It has been shown that low values of insulin sensitivity have been related to metabolic diseases. Exercise prescription is crucial to prevent low insulin sensitivity in general population, and athletes are good physiological model. If this assumption is correct, examine insulin sensitivity in elite athletes should reflect the positive effect of exercise on insulin sensitivity. The aim of this study was to investigate the effects of regular exercise on insulin sensitivity estimated by HOMA model in elite athletes, as well as the possible relationship the insulin sensitivity with body composition. Sixteen low fat athletes (LFAG, BF<12%), 15 high fat athletes (HFAG, BF≥12%) and 15 sedentary subjects participated in study. The subjects underwent to an assessment of body composition. All subjects were exposed to one bout exercise test on treadmill in order to examine acute changes of insulin response. Blood samples were obtained at rest, immediately after the exercise test and 30 minutes after recovery. Separated serum were used for insulin ELISA analysis and glucose levels. Insulin resistance index (HOMA-IR) was calculated. At rest, LFAG had significantly lower insulin compared to control group (P<0.05). Also, there were no statistically differences in basal level of glycaemia and HOMA index between groups. In all three study groups insulin levels were higher immediately after an acute bout of exercise compared to baseline values (P<0.05), and remained equal (LFAG, P<0.05 compared to baseline) or even higher (P<0.05, HFAG, P<0.05, controls) in recovery. There is no significant correlation between the parameters of body composition and HOMA-IR in all groups. In conclusion, our findings show that insulin respond to acute exercise depends on body composition. Acute exercise elicited higher insulin response in HFAG and controls. Also, these results suggest that chronic exercise dose not altered insulin sensitivity estimated by HOMA model in elite athletes.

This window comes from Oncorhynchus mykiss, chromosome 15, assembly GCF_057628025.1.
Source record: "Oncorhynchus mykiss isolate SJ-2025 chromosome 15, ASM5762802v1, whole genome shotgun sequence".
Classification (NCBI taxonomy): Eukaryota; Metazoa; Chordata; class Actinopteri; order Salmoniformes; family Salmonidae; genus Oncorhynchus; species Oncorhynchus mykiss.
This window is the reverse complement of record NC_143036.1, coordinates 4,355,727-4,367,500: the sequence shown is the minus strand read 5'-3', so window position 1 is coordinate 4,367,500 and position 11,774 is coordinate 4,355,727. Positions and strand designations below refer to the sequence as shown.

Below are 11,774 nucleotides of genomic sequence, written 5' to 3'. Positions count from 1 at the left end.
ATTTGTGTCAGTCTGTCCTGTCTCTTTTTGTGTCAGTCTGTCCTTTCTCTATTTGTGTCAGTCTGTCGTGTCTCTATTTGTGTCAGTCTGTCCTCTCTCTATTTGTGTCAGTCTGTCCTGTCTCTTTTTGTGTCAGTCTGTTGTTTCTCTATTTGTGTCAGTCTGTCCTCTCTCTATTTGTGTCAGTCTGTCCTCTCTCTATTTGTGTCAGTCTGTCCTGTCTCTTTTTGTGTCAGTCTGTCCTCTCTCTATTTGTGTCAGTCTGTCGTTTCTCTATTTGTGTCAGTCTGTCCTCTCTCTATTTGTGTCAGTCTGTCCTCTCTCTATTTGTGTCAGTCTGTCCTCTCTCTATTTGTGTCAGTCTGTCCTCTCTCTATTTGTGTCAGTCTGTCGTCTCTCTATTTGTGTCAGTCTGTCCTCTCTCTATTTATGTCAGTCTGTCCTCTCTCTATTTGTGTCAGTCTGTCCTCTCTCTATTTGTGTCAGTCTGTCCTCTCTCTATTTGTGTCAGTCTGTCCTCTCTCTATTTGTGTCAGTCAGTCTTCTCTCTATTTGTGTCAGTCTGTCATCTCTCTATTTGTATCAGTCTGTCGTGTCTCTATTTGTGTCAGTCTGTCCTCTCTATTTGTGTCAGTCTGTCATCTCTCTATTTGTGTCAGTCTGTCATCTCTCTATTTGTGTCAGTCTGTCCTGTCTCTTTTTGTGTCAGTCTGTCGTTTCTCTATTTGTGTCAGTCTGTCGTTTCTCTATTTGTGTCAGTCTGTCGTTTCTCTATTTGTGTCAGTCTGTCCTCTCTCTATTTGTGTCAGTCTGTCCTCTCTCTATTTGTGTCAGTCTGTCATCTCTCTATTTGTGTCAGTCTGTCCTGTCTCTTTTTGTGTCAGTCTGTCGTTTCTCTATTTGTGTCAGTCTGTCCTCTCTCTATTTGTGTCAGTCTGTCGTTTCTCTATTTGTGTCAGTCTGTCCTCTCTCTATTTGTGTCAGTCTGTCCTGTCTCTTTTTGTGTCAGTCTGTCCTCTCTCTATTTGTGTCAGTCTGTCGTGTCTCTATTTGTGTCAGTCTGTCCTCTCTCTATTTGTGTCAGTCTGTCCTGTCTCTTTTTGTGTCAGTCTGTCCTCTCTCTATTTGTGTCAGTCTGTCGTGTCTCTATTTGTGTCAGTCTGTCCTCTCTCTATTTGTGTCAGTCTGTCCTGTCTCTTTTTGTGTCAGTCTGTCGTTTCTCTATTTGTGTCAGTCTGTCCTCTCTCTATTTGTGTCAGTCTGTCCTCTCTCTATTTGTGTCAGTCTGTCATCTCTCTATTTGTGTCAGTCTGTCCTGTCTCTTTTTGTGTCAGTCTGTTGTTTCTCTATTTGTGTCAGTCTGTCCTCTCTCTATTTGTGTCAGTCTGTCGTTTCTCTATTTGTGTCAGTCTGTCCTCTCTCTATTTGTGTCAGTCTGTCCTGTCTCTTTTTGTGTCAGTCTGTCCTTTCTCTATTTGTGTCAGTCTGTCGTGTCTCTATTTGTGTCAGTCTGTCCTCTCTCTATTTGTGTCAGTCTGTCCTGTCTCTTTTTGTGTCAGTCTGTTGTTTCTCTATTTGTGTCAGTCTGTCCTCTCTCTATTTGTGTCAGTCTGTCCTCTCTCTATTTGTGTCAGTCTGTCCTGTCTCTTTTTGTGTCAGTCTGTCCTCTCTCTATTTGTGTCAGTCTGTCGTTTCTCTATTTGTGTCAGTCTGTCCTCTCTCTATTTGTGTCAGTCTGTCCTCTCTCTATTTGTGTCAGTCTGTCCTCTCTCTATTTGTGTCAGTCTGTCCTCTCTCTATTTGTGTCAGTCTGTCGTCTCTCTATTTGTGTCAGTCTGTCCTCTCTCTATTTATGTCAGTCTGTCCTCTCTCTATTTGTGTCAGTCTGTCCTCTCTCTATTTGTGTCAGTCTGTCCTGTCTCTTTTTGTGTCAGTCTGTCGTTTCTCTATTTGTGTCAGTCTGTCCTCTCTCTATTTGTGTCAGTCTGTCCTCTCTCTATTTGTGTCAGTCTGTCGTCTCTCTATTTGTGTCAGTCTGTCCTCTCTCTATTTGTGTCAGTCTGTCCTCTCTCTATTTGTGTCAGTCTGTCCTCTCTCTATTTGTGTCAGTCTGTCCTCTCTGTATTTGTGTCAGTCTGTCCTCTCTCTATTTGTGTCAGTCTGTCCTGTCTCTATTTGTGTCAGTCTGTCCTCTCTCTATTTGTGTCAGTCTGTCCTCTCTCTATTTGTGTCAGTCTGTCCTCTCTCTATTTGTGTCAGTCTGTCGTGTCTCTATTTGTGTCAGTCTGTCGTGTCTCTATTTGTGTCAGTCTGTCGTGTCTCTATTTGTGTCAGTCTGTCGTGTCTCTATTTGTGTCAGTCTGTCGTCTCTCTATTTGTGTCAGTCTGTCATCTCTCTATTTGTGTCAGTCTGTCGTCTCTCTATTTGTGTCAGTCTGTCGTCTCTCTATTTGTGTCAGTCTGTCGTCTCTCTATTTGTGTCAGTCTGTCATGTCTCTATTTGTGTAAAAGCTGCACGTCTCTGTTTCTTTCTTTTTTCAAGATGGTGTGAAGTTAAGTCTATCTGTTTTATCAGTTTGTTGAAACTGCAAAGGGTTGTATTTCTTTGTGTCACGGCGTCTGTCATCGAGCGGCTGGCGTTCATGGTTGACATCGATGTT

20 May 2017 - 23 May 2017